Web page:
Tough new coronavirus controls will have to remain for “some time”, Matt Hancock has warned as he admitted that a mutant new strain of the disease was “out of control”.
The Health Secretary said the country was facing an “enormous challenge” after scientists warned the new variant could be up to 70% more transmissible than the original virus.
During a round of broadcast interviews he said that everyone in the country needed to take “personal responsibility” for their actions to help curb the spread of the disease.
The restrictions may have to remain for “the next couple of months”, he suggested.
“We know with this new variant you can catch it more easily from a small amount of the virus being present,” Mr Hancock said.
“All of the different measures we have in place, we need more of them to control the spread of the new variant than we did to control the spread of the old variant. That is the fundamental problem.
“We know that because we know that in November that in the areas where this new variant started, in Kent, the cases carried on rising whereas in the rest of the country the November lockdown worked very effectively.
“It is an enormous challenge, until we can get the vaccine rolled out to protect people. This is what we face over the next couple of months.”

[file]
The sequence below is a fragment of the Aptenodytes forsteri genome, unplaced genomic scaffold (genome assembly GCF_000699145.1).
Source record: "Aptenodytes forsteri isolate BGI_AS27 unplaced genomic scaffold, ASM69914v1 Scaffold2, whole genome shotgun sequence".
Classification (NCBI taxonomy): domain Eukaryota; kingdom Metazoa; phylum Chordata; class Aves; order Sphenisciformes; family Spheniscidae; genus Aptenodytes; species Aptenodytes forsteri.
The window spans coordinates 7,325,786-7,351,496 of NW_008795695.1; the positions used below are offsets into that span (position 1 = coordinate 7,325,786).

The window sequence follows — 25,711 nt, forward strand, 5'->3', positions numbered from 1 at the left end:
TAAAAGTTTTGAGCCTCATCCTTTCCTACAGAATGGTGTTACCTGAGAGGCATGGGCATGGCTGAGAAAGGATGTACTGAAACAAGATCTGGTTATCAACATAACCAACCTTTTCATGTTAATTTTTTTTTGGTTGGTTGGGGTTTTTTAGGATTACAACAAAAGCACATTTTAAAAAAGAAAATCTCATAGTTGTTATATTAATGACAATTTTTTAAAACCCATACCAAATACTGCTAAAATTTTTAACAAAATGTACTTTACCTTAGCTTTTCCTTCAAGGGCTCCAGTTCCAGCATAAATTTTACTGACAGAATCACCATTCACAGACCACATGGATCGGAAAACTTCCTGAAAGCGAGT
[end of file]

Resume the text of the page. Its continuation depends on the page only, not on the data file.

However, Labour leader Sir Keir Starmer said Boris Johnson should apologise for his “gross negligence” after he failed to act earlier to curb the spread of disease.
Millions of families had their Christmas plans plunged into disarray after the Prime Minister announced on Saturday that London and the South East were to go into a new two-week lockdown in an attempt to get the disease back under control.
People across the rest of England were told that household mixing over the festive period would be restricted to Christmas Day only – a move quickly followed by the devolved administrations in Scotland and Wales.
Welsh health minister Vaughan Gething told BBC News on Sunday that the new variant was “effectively seeded” across the country and was a factor in the rapid rise of cases in Wales.